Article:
MARVEL LEGENDS (TOY BIZ)
“Trained by the black-hearted Adolf Hitler himself, the Red Skull and his fearsome visage were intended as a symbol of Nazi supremacy. During World War II, his unparalleled evil genius only could be matched by his arch-foe: the star-spangled Super-Soldier called Captain America. After failing to tip the wartime balance of power in favor of the forces of tyranny, the Red Skull spent decades in suspended animation – awakening in present day to enslave humanity and resurrect the power of the Third Reich!”
Nazis. I hate these guys.
Back in 2014, when I was only 11 reviews in on Marvel Legends, I looked at the then-most-recent-version of Red Skull. Now, four and a half years and 270 Legends reviews later, I’m going all the way back to the beginning, and taking a look at Johan’s very first Legends treatment.
THE FIGURE ITSELF
Red Skull was released in Series 5 of Toy Biz’s Marvel Legends. After three series of the “chase” figure being a variant of a main figure from the line-up, they’d introduced the concept of a secret, separate character chase figure with Series 4’s Goliath. But, while that figure was just a simple repaint of the Marvel Collector’s Editions Giant-Man, their next go, Red Skull, would be a brand-new character with a “new” sculpt. Why the quotes? I’ll get to that. As the “chase” figure, Red Skull wasn’t actually advertised at all on any of the packaging, making him an unknown offering to a great number of collectors, I’m sure. The figure stands 6 inches tall and has 18 points of articulation. Now, right off the bat, we run into the issue of articulation. Toy Biz Legends were regularly boasting upwards of 30 points of articulation, so the Skull being below 20 is definitely notable. What’s more, the distribution is really whacked out; 10 of those points are in the legs. Heck, he’s got toe joints, but no double joints on the knees and elbows, and even just cut joints on the shoulders and hips. Why such odd articulation choices? Re-used parts. Red Skull is made up of a combination of the upper half of the X-Men: Movie Series Professor X and the Legends Series 3 Daredevil. The Xavier body was three years old by this point, and from a line that was comparatively under-scaled. And while the DD parts might have been a genuine Legends release, even the original felt out of place at the time of his release, and the parts also feel out of place for the Skull. Red Skull also had a new head and hands, an add-on piece for his coat, and the Dr Doom holster stuck to his right leg, all in the name of separating him further from the figures that birthed him. Unfortunately, even the new pieces don’t quite seem at home. The head is too large for the body, and has no real neck to speak of. The jacket piece, conversely, seems to sit too high on his body, leaving a good portion of his awkwardly designed hip joints still exposed, further exaggerating the largeness of the head, and the mix-and-match nature of the body. On the plus side, the paint’s kind of decent, I guess. The head in particular makes out pretty well. Going for something other than a straight red seems to have worked out nicely. Red Skull was packed with his peak cap, a pistol (borrowed from Dr. Doom), and the same display stand that was included with Cap, but in a different color scheme. He also included a reprint of Captain America #16.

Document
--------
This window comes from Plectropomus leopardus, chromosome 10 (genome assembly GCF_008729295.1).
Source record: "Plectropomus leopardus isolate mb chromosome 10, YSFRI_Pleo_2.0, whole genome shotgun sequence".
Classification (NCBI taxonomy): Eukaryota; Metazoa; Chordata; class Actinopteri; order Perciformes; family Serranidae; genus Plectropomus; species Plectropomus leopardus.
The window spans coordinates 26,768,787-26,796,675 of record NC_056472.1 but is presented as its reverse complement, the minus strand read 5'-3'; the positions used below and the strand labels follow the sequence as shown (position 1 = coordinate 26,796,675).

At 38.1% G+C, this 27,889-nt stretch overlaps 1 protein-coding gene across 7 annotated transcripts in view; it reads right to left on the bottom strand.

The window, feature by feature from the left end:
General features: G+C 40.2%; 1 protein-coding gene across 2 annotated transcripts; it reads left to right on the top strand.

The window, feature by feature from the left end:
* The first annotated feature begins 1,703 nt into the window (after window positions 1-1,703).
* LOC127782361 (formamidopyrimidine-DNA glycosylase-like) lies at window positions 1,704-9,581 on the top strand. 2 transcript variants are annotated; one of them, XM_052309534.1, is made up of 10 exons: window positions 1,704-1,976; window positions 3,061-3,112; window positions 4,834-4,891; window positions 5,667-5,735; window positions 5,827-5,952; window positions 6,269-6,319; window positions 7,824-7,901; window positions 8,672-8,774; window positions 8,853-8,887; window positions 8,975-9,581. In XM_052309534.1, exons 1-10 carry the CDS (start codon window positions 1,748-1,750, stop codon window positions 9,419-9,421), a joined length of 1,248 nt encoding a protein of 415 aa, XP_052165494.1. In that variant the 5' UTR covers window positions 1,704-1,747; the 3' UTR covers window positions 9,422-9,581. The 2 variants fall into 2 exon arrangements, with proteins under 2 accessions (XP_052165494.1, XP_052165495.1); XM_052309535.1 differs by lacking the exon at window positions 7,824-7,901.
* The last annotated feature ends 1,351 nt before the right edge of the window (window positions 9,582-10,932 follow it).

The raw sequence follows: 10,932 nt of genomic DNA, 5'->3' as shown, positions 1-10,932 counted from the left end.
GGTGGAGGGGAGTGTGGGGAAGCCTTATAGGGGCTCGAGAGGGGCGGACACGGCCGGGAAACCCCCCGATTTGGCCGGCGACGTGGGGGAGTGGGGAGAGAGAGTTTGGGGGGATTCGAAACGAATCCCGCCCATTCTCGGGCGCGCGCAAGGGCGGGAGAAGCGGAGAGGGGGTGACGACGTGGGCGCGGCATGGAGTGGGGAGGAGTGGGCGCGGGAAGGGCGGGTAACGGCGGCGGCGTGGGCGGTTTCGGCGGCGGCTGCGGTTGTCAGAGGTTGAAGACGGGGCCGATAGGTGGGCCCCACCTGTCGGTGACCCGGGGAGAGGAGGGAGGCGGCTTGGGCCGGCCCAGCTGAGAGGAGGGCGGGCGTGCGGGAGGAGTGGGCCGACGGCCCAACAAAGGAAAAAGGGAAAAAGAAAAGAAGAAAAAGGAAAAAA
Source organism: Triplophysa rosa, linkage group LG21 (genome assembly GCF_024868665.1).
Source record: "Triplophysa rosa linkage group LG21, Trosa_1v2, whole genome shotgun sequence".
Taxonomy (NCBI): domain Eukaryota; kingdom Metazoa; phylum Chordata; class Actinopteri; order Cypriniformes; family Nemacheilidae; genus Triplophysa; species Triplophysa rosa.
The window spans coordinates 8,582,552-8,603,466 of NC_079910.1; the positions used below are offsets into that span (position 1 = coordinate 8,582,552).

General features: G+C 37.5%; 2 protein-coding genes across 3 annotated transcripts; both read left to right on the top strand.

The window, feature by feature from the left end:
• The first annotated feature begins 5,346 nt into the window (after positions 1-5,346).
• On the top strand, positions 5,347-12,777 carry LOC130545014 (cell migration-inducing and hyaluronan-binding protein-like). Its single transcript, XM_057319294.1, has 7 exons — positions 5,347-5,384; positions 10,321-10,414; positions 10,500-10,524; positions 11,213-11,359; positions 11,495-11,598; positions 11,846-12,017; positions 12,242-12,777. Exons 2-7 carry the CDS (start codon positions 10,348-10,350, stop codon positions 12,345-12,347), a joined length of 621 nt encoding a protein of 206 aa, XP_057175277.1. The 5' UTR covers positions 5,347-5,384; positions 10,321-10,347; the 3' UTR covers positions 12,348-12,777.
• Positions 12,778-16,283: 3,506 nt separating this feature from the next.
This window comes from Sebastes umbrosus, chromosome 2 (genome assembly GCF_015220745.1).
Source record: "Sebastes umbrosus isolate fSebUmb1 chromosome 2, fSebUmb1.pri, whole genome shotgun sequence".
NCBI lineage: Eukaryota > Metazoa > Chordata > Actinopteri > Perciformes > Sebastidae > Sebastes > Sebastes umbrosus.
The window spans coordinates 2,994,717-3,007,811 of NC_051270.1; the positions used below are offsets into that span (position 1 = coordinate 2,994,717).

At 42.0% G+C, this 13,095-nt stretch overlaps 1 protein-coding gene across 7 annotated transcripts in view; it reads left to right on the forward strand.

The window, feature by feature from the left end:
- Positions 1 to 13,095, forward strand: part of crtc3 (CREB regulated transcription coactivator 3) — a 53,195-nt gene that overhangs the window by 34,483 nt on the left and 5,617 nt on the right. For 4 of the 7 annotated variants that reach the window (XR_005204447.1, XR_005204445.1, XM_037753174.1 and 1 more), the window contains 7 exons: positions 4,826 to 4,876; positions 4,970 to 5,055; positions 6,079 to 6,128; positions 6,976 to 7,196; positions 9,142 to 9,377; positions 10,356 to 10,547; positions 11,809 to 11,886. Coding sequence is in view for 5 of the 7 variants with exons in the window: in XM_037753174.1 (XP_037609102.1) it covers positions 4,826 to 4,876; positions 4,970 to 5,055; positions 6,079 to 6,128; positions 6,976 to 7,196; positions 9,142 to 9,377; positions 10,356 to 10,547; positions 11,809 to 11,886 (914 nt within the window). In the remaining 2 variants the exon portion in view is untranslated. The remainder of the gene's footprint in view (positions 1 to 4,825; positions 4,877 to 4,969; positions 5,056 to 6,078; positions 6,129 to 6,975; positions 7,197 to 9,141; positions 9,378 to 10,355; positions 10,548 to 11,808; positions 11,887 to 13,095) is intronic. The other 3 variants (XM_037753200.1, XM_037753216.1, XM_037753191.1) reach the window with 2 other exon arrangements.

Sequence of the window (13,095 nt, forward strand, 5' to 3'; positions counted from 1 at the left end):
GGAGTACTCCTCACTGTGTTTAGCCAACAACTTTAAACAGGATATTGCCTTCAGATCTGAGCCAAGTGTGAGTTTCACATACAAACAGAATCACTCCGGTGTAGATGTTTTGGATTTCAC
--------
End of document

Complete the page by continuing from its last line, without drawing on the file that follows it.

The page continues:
THE ME HALF OF THE EQUATION
Series 5 is around the time that the magic of Marvel Legends was starting to wear off for me, thanks in no small part to this crazy “chases” thing that they introduced. I was lucky with Red Skull. My dad was at a comic show, and happened to find him for a somewhat reasonable price from a dealer. Even new, he wasn’t great. Toy Biz definitely made a lot of missteps on this one. He’s a reminder that, as great as some of those figures were, Toy Biz’s Legends had some real stinkers. Also, behold the start of the trend of crappy Red Skull Legends that perpetuates to this day.